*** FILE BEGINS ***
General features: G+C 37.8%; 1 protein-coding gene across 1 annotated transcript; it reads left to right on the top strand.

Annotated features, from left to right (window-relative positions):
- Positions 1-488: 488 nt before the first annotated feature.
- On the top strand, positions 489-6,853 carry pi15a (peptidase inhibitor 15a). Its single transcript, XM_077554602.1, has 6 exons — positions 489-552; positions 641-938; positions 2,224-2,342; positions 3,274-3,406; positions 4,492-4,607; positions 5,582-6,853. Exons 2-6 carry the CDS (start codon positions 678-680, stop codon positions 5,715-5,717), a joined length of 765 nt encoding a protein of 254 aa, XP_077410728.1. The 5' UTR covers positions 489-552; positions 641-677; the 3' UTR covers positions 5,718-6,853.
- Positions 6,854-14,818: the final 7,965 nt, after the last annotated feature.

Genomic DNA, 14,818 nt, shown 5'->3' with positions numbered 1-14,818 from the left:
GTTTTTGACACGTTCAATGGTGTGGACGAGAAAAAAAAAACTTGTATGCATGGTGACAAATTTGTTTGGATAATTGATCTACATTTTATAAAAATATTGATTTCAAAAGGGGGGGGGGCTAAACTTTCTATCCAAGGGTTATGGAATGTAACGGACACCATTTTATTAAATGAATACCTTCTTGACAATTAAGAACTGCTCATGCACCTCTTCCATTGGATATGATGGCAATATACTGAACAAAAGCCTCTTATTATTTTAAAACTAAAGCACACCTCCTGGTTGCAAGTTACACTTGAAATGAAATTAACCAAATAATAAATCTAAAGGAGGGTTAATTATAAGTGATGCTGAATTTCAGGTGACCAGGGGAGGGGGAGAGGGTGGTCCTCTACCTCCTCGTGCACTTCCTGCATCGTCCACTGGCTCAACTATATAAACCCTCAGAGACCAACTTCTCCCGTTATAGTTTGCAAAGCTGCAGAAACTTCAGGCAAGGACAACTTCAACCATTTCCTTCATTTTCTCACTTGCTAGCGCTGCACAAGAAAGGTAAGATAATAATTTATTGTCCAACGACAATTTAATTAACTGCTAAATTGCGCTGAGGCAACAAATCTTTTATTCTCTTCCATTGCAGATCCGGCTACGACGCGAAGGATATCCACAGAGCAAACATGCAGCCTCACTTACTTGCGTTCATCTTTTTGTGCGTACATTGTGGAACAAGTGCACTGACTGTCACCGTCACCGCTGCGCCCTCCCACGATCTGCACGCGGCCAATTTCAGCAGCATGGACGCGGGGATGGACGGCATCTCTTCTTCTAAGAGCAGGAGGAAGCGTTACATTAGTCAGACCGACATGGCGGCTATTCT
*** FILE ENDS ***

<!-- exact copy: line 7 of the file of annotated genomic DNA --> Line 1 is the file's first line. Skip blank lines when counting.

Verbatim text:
GTTTTTGACACGTTCAATGGTGTGGACGAGAAAAAAAAAACTTGTATGCATGGTGACAAATTTGTTTGGATAATTGATCTACATTTTATAAAAATATTGATTTCAAAAGGGGGGGGGGCTAAACTTTCTATCCAAGGGTTATGGAATGTAACGGACACCATTTTATTAAATGAATACCTTCTTGACAATTAAGAACTGCTCATGCACCTCTTCCATTGGATATGATGGCAATATACTGAACAAAAGCCTCTTATTATTTTAAAACTAAAGCACACCTCCTGGTTGCAAGTTACACTTGAAATGAAATTAACCAAATAATAAATCTAAAGGAGGGTTAATTATAAGTGATGCTGAATTTCAGGTGACCAGGGGAGGGGGAGAGGGTGGTCCTCTACCTCCTCGTGCACTTCCTGCATCGTCCACTGGCTCAACTATATAAACCCTCAGAGACCAACTTCTCCCGTTATAGTTTGCAAAGCTGCAGAAACTTCAGGCAAGGACAACTTCAACCATTTCCTTCATTTTCTCACTTGCTAGCGCTGCACAAGAAAGGTAAGATAATAATTTATTGTCCAACGACAATTTAATTAACTGCTAAATTGCGCTGAGGCAACAAATCTTTTATTCTCTTCCATTGCAGATCCGGCTACGACGCGAAGGATATCCACAGAGCAAACATGCAGCCTCACTTACTTGCGTTCATCTTTTTGTGCGTACATTGTGGAACAAGTGCACTGACTGTCACCGTCACCGCTGCGCCCTCCCACGATCTGCACGCGGCCAATTTCAGCAGCATGGACGCGGGGATGGACGGCATCTCTTCTTCTAAGAGCAGGAGGAAGCGTTACATTAGTCAGACCGACATGGCGGCTATTCT